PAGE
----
I love Italy. I spent a few weeks there several years back and, as you might expect, the food was excellent. My only complaint would be the folks on the tour bus whining about how we were “always” having to eat pasta. However, on several occasions, I got to have gelato; if you’re ever in Italy, you should do the same.
And lately the TV has been saturated with ads from Haagen Dazs announcing their new gelato product. Now, when I think of reputable Italian food companies, the first I always think of is Haagen Dazs. The name just oozes, uh, Scandinavian or Dutch, I suppose. It’s hard to know because Haagen Dazs is an American company that adopted a faux European name to help it sell ice cream.
That marketing ploy was sensible. When you look at all the world’s cultures, the ones that obviously have the greatest need for top-notch ice cream are the ones buried under six feet of snow for much of the year. I know I love a good sundae when there’s a blizzard. (On the other hand, very few people may realize that it snows in Scandinavia, assuming they can even find the region on a map.)
So what we have is an American ice cream company pretending to be Scandinavian while expecting us to buy Italian gelato from them. I’m not entirely sure it worked. My grocery store had it on deep discount recently, so I decided to buy some. (I actually like some of their regular ice cream flavors. My arteries don’t like it so much; they’d prefer I drink a gallon of lard.) Speaking as someone who has had authentic gelato, I can tell you that this product bears no resemblance to the real thing. However, it is different from regular Haagen Dazs ice cream, mostly in that it’s as hard as a brick and I was afraid of breaking my spoon in it.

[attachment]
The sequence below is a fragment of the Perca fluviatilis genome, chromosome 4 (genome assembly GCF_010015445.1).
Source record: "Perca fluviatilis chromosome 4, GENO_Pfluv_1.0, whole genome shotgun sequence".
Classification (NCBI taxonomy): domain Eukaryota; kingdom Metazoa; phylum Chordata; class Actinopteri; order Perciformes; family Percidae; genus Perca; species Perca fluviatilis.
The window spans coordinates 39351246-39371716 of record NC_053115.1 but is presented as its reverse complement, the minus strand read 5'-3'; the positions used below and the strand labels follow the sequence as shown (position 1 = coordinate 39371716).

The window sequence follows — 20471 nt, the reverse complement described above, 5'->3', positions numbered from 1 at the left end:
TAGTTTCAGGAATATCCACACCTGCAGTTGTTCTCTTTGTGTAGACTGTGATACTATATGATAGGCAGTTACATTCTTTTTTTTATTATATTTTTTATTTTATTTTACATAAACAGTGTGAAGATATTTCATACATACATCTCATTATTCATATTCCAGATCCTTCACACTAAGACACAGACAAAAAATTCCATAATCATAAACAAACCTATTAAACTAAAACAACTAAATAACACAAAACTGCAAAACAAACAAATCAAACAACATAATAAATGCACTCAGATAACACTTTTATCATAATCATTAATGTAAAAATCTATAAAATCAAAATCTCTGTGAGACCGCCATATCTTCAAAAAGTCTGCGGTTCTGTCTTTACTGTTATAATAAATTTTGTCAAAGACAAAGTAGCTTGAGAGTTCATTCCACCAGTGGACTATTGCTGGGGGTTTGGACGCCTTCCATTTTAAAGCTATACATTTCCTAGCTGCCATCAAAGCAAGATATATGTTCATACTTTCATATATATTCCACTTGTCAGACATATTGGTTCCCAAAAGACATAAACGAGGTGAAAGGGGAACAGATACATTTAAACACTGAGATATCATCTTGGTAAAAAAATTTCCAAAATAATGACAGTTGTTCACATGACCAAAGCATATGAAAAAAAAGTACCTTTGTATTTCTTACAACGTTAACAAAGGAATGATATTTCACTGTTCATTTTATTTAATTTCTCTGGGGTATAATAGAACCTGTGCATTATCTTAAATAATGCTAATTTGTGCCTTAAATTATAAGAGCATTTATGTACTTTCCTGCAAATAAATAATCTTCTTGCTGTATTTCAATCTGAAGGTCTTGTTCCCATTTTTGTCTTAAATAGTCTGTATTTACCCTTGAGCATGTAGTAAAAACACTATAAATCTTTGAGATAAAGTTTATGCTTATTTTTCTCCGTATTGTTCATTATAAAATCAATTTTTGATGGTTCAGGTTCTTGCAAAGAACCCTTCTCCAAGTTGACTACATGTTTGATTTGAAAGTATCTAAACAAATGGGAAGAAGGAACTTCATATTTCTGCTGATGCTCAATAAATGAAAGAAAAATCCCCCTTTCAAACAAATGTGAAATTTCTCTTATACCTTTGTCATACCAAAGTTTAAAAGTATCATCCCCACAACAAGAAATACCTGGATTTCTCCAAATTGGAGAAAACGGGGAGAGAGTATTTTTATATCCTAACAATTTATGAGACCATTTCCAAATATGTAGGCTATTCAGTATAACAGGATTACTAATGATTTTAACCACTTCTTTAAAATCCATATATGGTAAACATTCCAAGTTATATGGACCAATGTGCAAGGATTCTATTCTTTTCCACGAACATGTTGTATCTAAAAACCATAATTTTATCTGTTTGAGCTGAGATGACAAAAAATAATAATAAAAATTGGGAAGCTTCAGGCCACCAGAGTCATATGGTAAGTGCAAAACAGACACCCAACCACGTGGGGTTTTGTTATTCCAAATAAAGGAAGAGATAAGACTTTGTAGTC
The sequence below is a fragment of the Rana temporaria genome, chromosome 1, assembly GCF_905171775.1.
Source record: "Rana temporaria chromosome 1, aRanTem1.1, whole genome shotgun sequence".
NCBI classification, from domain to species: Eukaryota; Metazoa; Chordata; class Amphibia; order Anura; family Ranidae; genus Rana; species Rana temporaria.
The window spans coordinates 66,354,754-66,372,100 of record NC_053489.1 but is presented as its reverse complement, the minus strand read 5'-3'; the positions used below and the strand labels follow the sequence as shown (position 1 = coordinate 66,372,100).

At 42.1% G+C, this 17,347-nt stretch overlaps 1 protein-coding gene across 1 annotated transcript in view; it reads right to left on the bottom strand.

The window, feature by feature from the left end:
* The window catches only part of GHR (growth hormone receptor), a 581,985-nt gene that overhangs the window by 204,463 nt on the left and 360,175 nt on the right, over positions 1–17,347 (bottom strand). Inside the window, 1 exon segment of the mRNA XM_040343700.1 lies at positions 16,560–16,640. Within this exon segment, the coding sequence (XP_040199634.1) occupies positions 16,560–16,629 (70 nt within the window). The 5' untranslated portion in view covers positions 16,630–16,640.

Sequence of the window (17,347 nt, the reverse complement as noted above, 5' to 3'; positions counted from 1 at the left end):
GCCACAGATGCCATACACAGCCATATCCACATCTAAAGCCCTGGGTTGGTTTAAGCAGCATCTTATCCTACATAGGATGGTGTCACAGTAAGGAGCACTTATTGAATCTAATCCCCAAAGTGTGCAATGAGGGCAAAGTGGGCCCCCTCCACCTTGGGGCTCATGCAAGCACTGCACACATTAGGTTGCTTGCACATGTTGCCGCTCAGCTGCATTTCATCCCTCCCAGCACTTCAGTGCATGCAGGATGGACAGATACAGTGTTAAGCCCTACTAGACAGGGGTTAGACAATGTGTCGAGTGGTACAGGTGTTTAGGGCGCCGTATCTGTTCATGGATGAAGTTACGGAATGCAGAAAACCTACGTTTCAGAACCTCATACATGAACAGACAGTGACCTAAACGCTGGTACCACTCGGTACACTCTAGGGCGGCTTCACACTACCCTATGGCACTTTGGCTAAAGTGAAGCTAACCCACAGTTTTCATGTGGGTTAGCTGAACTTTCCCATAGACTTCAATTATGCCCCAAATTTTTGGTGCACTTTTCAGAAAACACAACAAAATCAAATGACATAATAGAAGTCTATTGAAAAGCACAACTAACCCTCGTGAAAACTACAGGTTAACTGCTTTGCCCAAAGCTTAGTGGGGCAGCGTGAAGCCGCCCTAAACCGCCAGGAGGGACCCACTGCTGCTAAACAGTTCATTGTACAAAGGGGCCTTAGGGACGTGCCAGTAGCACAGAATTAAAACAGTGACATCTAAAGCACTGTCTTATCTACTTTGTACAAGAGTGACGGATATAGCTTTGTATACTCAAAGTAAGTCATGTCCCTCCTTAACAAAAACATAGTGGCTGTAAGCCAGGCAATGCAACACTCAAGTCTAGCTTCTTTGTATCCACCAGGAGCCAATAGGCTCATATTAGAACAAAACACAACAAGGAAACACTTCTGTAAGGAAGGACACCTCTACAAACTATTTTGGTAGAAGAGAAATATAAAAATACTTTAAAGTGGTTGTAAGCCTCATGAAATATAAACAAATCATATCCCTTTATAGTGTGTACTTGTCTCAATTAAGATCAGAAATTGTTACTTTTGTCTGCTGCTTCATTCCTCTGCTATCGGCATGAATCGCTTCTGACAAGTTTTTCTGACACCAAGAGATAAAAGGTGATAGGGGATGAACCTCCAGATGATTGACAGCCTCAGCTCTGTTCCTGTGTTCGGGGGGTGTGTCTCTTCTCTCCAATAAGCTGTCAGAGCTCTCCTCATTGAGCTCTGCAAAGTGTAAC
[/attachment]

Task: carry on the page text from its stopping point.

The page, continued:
In case you weren’t aware, gelato is supposed to be softer. And if you weren’t aware of this, maybe Haagen Dazs was wise to assume ignorance among consumers. If people don’t know what the product is supposed to be like, they can’t say it falls short.
In this case, ignorance isn’t bliss. If you want bliss, go to Italy. If you can’t afford plane tickets, Talenti brand is pretty good and slightly less expensive than a hotel room.
In spite of everything, there is a bright side to all of this (sort of). No matter how questionable the company’s antics are in this country, at least its American marketing executives aren’t as outlandish as their foreign counterparts. In Germany, I once saw a Haagen Dazs billboard for a tropical flavor of some sort and they were advertising it as a taste of Africa. And the image, which took up most of the space, was of a Black person being swirled into a container of ice cream.
Dibs on the calf muscle!